To see the dates and book on to a Tree Life short course: Click here
Cost: £180 + Vat, includes Buffet lunch
Venue: The Tree Life Training Centre, Syston, Leicestershire
Times: 9.00 - 4.30
Does this course qualify for CPD: Yes
The aim: to write a Good Tree Strategy that can become Policy
My experience of 41 years in arboriculture and 25 years of teaching professional diploma level tells me that the arboricultural industry is not good at writing strategic documents
to become policy and carrying out performance management.
Generally Tree Officers don’t know what a good tree strategy is or how to produce one. It is not their fault because, on the whole, they have not been taught the skills
and knowledge to be able to write one. Many tree strategies in my experience sit on the shelf not in use or are unusable or have not become implemented as policy. Importantly
the tree officer should not be the sole author of a tree strategy but the facilitator to the production.
Understanding what a strategy is and what is policy is vital to the success of the implementation of a tree strategy long term.
Generally most arboriculturists are not familiar with tree life span and can’t be expected to be due to a short human life span compared to trees. The Victorians left
a legacy of trees that are enjoyed and valued today. However, this legacy is deteriorating and being threatened by climate change and pests and diseases. The arboriculturists
of today are the first to experience the reality of sustaining and enhancing what was created by great foresight well before their life time.
To realise what resilience and sustainability means and to ensure the best value is made of tree management heading towards 2100, or at least for the current generation of
Tree Officers, a strategy to become policy is required for each village, town and city if tree cover and its values are not to diminish.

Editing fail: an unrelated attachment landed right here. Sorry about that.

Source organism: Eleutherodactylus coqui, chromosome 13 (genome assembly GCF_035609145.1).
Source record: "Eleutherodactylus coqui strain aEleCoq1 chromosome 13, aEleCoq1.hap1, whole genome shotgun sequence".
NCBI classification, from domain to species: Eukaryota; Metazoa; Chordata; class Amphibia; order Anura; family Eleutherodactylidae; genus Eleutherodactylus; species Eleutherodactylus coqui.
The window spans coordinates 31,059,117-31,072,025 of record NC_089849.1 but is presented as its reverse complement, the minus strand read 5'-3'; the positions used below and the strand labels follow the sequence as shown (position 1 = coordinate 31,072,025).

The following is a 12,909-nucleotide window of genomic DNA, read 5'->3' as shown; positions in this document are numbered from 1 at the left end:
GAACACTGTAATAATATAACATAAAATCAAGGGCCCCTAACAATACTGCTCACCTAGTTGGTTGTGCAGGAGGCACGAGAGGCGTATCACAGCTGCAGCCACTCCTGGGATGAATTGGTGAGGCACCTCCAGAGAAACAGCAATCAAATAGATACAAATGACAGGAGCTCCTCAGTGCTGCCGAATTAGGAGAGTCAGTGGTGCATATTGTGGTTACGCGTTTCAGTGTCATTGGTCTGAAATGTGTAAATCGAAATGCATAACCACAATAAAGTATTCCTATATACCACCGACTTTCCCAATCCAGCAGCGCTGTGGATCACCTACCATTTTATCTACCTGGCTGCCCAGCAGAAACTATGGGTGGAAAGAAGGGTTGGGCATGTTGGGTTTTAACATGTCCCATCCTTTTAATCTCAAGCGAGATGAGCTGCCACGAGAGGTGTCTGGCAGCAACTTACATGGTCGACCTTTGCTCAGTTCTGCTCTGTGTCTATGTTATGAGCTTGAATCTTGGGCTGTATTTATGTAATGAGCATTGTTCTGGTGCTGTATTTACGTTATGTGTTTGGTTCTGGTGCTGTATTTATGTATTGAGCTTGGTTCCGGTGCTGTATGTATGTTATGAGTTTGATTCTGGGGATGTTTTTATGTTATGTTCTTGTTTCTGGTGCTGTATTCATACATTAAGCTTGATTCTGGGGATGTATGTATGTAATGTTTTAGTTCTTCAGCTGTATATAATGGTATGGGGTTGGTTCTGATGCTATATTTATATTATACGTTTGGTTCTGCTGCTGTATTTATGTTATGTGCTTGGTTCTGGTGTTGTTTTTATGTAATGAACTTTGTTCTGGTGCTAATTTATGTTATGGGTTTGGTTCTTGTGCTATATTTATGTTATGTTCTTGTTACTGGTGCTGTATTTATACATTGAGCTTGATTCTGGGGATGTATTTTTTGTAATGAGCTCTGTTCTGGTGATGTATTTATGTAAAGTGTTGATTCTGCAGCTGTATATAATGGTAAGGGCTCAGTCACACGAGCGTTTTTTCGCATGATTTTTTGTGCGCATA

The three pieces of the puzzle from an organisation’s perspective are:
Where are we now?
Where are we going?
How will we get there?
Strategic planning involves outlining an organisation's purpose, goals and the methods that will be used to accomplish those goals. The situation in Sheffield has highlighted
a significant issue of communication and lack of trust between parties.
How a strategy is put together and who by is critical to it becoming policy and this requires wider skills than just one person has. Becoming policy adopted at an executive
level in an organisation is crucial to a strategies implementation and review of progress. Having measurable aspects set within a strategy is key to the success of achieving
the goals set.
Trees are a long-term investment; a strategy must allow for change in direction if, and when, needed. London plane trees are clearly under threat, how significant is that
threat? Should replacement planting be like for like? How can the same or enhanced ecosystem benefits be realised in the future, these questions equate to the three pieces
of the puzzle.
The workshop would primarily offer a list of contents and justification for their inclusion along with how to go about the task with a tree officer as a facilitator to the
production of a strategy to be adopted at executive level and become policy.
One of the necessary skills to writing a good strategy is the incorporation of measurable aspects i.e., SMART objectives (Specific, Measurable, Achievable, Realistic and Timebound)
and performance indicators. The writing of which is a skill in itself. Many current strategies do not have these essential items and are therefore let down badly when
it comes to assessing how the implementation of a strategy is progressing. The second goal of the workshop will be exercises in writing SMART objectives and performance
Thoughts on sustainability, resilience to climate change and pest and disease and how these can feature in a strategy will conclude the day.
At the end of the day the candidates will be able to:
• Distinguish between what is a strategy and what is a policy document
• Understand that the tree officer should only be a facilitator to the writing of a strategy
• Understand who are the shareholders
• Know what the possible contents of a strategy could be
• Know the importance of having measurable items in a strategy
• Be able to write SMART objectives and performance indicators
• Understand the need for resilience in a tree population
9.00-9.30 Coffee and arrival
9.30-10.00 Introduction – what is a strategy? what is a policy?
10.00- 11.00 Presentation – Strategy construction
11.00-11.15 Coffee and biscuits
11.15-12.00 Strategy construction continued
12.00-1.00 Writing SMART objectives and performance indicators
1.45-30.00 Writing SMART objectives and performance indicators
3.00-3.15 Tea and biscuits
3.15-3.45 Strategy integration with national and local plans
3.45-4.30 Thoughts on sustainability, resilience to climate change and pests and diseases and how these can feature in a strategy.
4.30 Depart – safe journey home